Samsung Galaxy S4: The Emperor Needs New Clothes

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The recent courtroom tussle between Apple and Samsung proves one thing at least – Samsung needs a trade dress of its own. This at least is according to ZDNET, which reckons smartphones are starting to look like identical but unremarkable twins with no distinct trade dress for either.

Samsung Galaxy S4 needs a new design philosophy

When Samsung unveils its Galaxy S4, or the Note 3, or a Nexus 5 next year, these items must have their own trade dress that differentiates them from the iPhone brand. A judge has ruled that Samsung has flouted Apple’s copyright and so now Samsung will have to develop its own style if it wishes to avoid any more legal tussles. It seems that Samsung copied Apple for a while after seeing how well the iPhone sold, but it’s time for the Koreans to stand alone.

The company could do this by choosing unique casings or colours, or by decorating the faceplates of phones. Anything that the current crop of Samsungs, or any other smartphones for that matter, don’t have right now. Customers need to be able to look at a phone and instantly think “Samsung” just like how they are being labeled as Apple knockoffs right now. It’s believed that Samsung has copied 13 or more Apple patents, putting a number of its devices, including the Samsung Galaxy S3 and the Note, in jeopardy.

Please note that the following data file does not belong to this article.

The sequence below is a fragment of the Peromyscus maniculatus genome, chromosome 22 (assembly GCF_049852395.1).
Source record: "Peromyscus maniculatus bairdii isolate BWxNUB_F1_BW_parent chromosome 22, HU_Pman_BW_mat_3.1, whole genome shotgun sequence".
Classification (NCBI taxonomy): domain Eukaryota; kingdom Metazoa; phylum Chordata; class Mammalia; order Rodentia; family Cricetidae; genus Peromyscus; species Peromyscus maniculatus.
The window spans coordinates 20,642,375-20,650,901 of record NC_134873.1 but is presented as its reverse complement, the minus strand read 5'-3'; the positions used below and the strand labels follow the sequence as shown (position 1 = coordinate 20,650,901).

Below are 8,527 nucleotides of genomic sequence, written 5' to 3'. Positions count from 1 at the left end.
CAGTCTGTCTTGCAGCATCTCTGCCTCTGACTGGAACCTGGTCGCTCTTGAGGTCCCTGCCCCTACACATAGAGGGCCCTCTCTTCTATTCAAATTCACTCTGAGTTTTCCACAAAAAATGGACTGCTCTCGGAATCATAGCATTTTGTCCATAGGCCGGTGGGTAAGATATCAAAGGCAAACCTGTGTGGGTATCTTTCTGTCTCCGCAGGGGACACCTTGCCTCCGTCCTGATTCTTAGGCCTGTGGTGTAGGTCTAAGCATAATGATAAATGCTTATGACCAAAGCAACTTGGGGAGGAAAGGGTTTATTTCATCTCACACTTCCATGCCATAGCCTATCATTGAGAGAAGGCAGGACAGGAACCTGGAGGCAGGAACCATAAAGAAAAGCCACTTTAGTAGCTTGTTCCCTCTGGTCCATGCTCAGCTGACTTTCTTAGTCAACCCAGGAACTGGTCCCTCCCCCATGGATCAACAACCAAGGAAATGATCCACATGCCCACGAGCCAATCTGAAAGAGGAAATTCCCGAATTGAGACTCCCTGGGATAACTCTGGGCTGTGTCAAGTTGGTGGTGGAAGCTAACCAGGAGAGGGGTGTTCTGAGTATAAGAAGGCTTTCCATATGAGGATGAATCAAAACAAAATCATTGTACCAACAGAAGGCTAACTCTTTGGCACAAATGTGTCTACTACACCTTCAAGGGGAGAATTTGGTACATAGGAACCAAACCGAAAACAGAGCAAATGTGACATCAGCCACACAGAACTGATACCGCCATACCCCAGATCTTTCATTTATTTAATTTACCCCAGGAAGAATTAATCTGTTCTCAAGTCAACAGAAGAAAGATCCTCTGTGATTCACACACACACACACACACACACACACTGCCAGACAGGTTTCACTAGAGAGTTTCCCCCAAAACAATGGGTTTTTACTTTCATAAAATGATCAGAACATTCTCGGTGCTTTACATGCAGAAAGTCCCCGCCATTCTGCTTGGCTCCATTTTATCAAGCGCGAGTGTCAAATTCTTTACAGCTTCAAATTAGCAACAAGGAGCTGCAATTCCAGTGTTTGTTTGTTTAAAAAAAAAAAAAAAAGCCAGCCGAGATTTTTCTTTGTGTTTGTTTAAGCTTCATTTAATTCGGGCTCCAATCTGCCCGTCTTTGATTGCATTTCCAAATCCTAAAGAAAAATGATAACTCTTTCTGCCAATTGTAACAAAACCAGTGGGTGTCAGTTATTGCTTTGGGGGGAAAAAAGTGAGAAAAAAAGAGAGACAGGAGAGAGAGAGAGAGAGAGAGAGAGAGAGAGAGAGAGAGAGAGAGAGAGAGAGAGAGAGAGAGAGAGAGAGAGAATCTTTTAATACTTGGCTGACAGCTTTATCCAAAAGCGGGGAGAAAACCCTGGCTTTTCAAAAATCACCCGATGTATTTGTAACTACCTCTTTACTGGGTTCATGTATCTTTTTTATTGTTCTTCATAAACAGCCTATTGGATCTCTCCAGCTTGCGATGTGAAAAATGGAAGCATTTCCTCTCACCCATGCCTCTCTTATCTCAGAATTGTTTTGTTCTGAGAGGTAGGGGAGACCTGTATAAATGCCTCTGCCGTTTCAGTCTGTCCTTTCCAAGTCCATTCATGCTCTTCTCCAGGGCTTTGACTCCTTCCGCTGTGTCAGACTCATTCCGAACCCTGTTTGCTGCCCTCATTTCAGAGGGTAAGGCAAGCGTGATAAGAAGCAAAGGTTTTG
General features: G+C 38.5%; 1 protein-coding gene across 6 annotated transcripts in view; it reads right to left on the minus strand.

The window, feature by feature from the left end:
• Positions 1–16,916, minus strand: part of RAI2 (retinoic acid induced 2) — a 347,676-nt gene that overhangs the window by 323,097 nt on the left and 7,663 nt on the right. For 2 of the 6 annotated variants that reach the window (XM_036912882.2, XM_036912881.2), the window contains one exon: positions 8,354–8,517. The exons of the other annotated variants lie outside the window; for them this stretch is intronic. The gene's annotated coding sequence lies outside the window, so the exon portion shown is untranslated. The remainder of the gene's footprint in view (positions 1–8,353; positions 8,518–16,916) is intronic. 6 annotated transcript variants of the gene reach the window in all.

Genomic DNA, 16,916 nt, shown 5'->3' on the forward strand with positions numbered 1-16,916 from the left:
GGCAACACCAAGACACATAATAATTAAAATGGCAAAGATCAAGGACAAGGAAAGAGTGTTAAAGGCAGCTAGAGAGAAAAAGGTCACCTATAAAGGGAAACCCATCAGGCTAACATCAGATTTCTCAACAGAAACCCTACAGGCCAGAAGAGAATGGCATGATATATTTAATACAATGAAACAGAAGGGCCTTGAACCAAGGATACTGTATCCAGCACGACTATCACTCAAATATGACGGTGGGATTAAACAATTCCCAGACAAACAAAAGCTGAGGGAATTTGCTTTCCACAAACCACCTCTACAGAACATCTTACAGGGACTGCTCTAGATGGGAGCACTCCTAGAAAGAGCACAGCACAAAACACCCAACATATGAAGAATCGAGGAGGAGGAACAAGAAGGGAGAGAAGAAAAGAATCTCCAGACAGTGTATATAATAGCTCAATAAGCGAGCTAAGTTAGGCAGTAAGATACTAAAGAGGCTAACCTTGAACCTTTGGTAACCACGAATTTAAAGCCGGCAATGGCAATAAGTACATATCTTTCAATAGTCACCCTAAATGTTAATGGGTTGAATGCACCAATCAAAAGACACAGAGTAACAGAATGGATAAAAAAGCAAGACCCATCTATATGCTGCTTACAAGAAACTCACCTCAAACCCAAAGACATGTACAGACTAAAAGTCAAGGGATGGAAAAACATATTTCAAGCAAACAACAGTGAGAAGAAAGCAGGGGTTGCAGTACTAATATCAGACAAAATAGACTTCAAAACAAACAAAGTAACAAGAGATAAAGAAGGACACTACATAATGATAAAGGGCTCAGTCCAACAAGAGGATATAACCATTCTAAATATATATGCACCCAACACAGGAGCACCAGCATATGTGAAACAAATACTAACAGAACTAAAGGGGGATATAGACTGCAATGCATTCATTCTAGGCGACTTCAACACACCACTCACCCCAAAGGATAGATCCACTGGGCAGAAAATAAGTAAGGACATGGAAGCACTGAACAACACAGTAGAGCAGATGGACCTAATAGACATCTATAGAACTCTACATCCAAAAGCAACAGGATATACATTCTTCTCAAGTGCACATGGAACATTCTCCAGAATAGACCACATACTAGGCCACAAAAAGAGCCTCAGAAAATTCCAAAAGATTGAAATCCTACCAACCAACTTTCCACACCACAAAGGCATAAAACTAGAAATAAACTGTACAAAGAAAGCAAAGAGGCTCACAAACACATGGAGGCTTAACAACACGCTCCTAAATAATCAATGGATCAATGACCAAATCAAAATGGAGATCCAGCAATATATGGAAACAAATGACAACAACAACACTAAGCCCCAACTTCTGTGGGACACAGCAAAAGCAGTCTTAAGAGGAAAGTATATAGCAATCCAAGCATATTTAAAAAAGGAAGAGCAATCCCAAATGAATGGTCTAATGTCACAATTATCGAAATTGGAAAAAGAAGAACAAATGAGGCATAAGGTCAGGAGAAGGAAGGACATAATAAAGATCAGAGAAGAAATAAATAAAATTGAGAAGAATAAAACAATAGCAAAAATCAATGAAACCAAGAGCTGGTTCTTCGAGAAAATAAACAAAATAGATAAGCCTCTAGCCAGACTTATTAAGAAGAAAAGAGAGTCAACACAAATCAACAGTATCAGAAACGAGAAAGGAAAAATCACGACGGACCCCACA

One patent in particular, the D305, relates to the well-known grid of squares on a black background that Apple uses to lay out its apps on its homescreens. This is Apple’s trade dress, so other companies need to change the grid, or change the shapes of the app icons. If Samsung and Google can come up with a new design, then Android handsets will have their own style and this sorry matter will fade into history.

What do you think? Should the Samsung Galaxy S4 revolutionize the smartphone just like the iPhone did in 2007? Or should Samsung continue on with its business of concentrating on hardware and let its designs evolve with the way of the smartphone industry?

Alex customizes his cars and smartphones like its going out of fashion. Jumping between Korean and American, not only does Alex provide in-depth reviews but he usually hangs on to the models for some “real world testing” weeks at a time.